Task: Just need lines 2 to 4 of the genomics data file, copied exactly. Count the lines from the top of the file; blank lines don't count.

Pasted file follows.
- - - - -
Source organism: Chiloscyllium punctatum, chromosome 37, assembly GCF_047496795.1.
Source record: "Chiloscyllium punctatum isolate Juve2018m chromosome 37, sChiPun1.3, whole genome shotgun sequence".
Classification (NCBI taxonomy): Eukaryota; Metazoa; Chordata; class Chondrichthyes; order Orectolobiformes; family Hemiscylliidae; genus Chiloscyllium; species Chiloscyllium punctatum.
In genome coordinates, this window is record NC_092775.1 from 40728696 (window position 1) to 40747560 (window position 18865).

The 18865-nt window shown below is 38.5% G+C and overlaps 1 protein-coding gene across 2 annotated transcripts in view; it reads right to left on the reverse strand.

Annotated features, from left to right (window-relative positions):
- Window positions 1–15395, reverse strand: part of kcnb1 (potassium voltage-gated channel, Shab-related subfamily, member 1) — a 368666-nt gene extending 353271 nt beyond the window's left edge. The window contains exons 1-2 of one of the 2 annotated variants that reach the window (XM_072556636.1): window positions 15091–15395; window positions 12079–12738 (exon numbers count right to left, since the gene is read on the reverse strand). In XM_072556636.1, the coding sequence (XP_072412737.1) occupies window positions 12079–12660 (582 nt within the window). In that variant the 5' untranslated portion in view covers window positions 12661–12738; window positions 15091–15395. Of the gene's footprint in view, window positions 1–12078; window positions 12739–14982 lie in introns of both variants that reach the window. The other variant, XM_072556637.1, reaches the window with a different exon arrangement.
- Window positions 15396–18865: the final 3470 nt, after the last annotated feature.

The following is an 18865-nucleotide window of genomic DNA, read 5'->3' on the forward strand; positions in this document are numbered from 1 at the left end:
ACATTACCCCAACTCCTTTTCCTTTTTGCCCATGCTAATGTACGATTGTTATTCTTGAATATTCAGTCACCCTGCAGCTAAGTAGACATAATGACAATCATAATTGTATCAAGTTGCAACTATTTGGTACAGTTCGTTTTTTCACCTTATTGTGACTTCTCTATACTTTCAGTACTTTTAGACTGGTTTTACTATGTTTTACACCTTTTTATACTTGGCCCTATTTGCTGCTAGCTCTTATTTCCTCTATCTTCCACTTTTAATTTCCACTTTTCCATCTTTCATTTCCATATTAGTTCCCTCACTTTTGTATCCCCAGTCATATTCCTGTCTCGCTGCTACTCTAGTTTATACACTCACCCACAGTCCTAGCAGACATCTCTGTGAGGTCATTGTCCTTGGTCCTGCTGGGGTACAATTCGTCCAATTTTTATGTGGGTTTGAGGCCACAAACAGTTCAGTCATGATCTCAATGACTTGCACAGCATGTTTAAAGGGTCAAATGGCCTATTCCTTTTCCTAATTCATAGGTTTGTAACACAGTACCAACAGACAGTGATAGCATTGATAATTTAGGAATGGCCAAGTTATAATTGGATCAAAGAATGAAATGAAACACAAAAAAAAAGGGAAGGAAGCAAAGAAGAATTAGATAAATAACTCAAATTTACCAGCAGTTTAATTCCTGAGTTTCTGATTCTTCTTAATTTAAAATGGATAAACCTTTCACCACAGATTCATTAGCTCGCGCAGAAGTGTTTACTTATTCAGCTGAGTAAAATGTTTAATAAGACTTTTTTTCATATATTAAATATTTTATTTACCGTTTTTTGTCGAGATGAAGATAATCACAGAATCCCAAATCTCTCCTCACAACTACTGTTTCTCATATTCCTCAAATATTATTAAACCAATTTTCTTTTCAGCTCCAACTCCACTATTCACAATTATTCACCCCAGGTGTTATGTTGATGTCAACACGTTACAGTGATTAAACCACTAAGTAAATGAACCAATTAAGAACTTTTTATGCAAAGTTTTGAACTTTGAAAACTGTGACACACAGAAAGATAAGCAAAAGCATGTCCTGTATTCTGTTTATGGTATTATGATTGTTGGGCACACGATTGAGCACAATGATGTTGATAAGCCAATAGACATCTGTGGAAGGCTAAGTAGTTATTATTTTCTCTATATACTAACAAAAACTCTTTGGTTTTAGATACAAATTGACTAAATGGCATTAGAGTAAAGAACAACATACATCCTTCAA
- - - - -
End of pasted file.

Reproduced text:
Source record: "Chiloscyllium punctatum isolate Juve2018m chromosome 37, sChiPun1.3, whole genome shotgun sequence".
Classification (NCBI taxonomy): Eukaryota; Metazoa; Chordata; class Chondrichthyes; order Orectolobiformes; family Hemiscylliidae; genus Chiloscyllium; species Chiloscyllium punctatum.
In genome coordinates, this window is record NC_092775.1 from 40728696 (window position 1) to 40747560 (window position 18865).